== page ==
The Fall (Thieves of Fate #2) by Tracy Townsend

FallThe Fall is the second Instalment in Tracy Townsend’s Thieves of Fate series in which we once again return to a fascinating world.

Please be aware that this review may contain spoilers for The Nine so please don’t read this if you haven’t read the first book yet – and also, I would suggest you read the first in series rather than diving straight into The Fall otherwise you’ll be missing out on a lot of world and character building.

In The Nine we literally discover a self writing book that documents the experiences of nine selected individuals as they go about their everyday existence.  They’re guinea pigs in a way, chosen seemingly randomly to allow God the chance to scrutinise their actions and behaviour.  This series focuses on three primary species – humans – (needs no explanation I think), Lanyani – trees of a sort, they can move about, communicate and more importantly think quite strategically and Aigamuxa – creatures that are large, strong and fast.  They also communicate and are able to think, their eyes are set in their heels – definitely an unusual development and they tend to resort to violence in the first resort.

The second book takes us about 8 or 9 months after the conclusion of No.1.  Rowena is working in the Alchemist’s apothecary, the alchemist is still recovering and Anslem is conspiring with the Alchemist to keep Rowena in the dark about things.  Everything is going swimmingly until they’re invited to a party, a party that sees them being hired for an unusual job that involves the trio travelling a long way to explore a library – ( I’ll repeat it for those who missed it first time – explore a library).  Meanwhile other things, plenty of other things, are afoot, conspiring is rife and everyone seems to be scheming – the self writing book has fallen into different hands that could endanger everyone and certain species are becoming allies most unexpectedly.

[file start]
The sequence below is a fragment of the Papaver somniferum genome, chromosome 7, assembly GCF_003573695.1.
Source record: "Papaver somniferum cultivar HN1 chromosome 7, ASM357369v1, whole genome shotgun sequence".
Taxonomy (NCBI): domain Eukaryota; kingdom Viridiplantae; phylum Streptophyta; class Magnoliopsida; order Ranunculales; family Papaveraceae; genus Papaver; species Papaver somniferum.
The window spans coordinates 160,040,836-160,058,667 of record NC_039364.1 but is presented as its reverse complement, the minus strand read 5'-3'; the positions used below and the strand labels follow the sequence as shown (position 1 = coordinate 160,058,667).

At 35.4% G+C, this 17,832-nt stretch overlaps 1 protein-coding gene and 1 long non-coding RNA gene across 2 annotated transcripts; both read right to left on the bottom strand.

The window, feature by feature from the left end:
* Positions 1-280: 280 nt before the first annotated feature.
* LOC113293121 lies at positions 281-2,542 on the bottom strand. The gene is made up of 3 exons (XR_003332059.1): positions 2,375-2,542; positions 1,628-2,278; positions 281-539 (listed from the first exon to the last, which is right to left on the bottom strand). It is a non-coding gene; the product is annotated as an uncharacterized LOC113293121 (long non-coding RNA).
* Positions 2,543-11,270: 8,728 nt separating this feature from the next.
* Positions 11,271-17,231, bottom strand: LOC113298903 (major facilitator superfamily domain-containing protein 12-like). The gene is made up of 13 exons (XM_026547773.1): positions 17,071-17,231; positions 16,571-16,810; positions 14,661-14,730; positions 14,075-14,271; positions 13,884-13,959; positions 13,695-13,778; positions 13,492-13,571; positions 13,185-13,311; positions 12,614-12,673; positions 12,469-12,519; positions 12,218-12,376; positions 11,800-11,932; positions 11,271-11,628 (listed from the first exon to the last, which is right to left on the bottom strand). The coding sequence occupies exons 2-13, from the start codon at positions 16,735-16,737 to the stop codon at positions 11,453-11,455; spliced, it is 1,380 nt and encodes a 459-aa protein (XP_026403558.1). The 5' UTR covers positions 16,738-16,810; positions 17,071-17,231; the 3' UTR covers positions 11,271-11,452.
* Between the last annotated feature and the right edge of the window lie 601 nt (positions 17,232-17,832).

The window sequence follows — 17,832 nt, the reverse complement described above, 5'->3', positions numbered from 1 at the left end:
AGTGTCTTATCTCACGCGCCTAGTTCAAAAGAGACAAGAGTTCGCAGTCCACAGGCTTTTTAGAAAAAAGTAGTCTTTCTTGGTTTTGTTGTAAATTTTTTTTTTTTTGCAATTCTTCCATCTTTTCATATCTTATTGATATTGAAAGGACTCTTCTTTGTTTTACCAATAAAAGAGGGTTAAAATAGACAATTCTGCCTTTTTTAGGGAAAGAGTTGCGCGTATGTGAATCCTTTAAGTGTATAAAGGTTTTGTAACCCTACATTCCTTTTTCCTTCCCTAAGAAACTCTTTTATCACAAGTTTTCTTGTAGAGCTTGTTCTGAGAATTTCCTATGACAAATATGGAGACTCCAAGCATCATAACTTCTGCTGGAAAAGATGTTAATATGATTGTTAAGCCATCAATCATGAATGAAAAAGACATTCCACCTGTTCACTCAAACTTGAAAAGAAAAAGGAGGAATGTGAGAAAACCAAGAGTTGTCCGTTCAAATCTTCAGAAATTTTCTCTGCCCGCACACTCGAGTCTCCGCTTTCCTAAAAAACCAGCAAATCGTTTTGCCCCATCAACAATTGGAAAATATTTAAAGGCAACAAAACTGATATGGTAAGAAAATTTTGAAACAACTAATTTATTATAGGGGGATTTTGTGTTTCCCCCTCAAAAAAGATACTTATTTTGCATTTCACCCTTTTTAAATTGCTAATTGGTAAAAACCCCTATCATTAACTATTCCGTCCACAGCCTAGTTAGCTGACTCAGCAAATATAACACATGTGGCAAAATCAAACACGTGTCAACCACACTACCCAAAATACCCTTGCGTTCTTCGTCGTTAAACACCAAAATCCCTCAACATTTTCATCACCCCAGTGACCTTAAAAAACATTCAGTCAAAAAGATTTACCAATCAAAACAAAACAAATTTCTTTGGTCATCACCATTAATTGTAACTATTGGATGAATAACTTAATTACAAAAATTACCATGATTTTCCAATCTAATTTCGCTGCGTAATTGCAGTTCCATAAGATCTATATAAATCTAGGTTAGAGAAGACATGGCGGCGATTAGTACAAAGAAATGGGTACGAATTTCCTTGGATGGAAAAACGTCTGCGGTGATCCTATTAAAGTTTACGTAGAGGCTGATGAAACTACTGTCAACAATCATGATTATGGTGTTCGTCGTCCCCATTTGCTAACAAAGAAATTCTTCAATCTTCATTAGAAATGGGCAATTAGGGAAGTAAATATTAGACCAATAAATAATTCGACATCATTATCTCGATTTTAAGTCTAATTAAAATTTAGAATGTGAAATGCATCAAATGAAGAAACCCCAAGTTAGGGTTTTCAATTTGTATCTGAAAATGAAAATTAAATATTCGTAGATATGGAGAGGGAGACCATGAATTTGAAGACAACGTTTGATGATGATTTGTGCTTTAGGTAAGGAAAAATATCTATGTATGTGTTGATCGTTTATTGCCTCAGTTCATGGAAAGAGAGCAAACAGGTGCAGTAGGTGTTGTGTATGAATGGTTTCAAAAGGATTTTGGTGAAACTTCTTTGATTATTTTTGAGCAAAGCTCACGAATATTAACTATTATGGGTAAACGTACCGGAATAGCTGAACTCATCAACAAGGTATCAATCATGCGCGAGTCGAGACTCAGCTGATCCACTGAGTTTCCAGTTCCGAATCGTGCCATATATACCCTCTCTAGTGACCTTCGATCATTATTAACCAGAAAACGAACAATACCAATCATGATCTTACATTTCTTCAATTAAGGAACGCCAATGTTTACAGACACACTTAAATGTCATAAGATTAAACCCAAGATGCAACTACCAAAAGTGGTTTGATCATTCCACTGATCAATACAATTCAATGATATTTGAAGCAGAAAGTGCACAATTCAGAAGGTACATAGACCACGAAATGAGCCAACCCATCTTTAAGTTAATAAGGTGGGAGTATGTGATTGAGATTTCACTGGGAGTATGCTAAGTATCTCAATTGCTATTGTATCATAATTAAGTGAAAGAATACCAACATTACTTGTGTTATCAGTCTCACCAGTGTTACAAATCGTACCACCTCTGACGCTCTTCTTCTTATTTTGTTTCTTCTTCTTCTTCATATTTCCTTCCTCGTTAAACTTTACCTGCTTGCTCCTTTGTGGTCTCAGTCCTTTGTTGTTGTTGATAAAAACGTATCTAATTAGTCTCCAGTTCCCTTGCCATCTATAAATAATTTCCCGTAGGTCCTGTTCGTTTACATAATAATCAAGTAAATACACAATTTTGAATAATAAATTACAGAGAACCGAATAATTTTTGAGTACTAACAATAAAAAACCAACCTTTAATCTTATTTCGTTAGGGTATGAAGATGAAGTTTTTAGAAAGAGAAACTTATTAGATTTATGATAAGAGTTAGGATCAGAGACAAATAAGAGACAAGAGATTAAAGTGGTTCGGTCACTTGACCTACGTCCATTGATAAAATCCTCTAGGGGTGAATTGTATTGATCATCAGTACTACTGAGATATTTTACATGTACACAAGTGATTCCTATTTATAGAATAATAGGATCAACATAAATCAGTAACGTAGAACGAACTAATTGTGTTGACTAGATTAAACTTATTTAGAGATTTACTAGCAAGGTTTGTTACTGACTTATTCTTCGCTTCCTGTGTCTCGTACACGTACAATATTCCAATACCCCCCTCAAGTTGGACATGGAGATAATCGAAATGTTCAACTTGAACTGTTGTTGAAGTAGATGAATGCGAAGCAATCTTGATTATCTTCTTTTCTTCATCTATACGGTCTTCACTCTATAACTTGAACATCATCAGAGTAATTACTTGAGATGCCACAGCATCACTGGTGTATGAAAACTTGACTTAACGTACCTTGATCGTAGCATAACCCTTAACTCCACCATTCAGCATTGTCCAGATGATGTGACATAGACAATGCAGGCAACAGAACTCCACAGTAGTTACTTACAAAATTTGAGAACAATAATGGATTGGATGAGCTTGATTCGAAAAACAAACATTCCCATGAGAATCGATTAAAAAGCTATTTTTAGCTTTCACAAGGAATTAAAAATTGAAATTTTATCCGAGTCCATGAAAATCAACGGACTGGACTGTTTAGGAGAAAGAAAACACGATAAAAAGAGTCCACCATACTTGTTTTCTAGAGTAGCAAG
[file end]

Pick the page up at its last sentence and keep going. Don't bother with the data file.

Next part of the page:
This is proving to be a series that has plenty going on and no shortage of thought provoking material.  It’s very clever, incredibly creative and well plotted with a great combination of science and theology.  There are plenty of characters and in fact there’s a much deeper exploration of motivations.  However, and I’m just going to get this out of the way early on, this does slow the pace somewhat, particularly in the first half of the book.  There’s a lot to take on board, plenty of POVs and plots just waiting to break out.  Basically, you need to pay close attention, everything is relevant here and so you need to carefully digest each chapter.  I realise that probably sounds a bit dramatic or perhaps even puzzling – like, ‘don’t you pay attention to every book you read?’ Obviously, yes, but some books just take more brain power than others is what I’m driving at. So, yes, a slow start that you need to be patient with – but well worth the effort.

The author really builds on the world in this instalment taking us exploring much further afield and spending time with different cultures and, given the way the story ends, I think that’s a trend that is set to continue.  I really liked this aspect of the story, we visit a Japanese inspired country with a love of clockwork invention and spend time getting to know the politics and set up which result in some interesting developments.

In terms of criticisms.  Well, as I mentioned, there is a slight slowing of pace initially which makes it feel like the plot is pending somehow, just waiting to really get started.  For me, there was something more holding me back and it took me a while to figure out what that was.  I think, to be honest, it boils down to the fact that Rowena, Anselm and the Bear have less page time.  Obviously, that was necessary in order to explore what was going on with the others in the story and to give readers a deeper insight but I felt the lack of their presence a little – even whilst I understand the necessity for it.

All that being said, the second half of the book really does come into its own with a burst of action and revelations and the ending has left me desperate to pick up the next book.  So, in spite of a few issues here and there this was still a very good read.  You do need to exercise patience but overall it’s a clever plot that’s well executed.

I received a copy courtesy of the publisher, through Edelweiss, for which my thanks.  The above is my own opinion.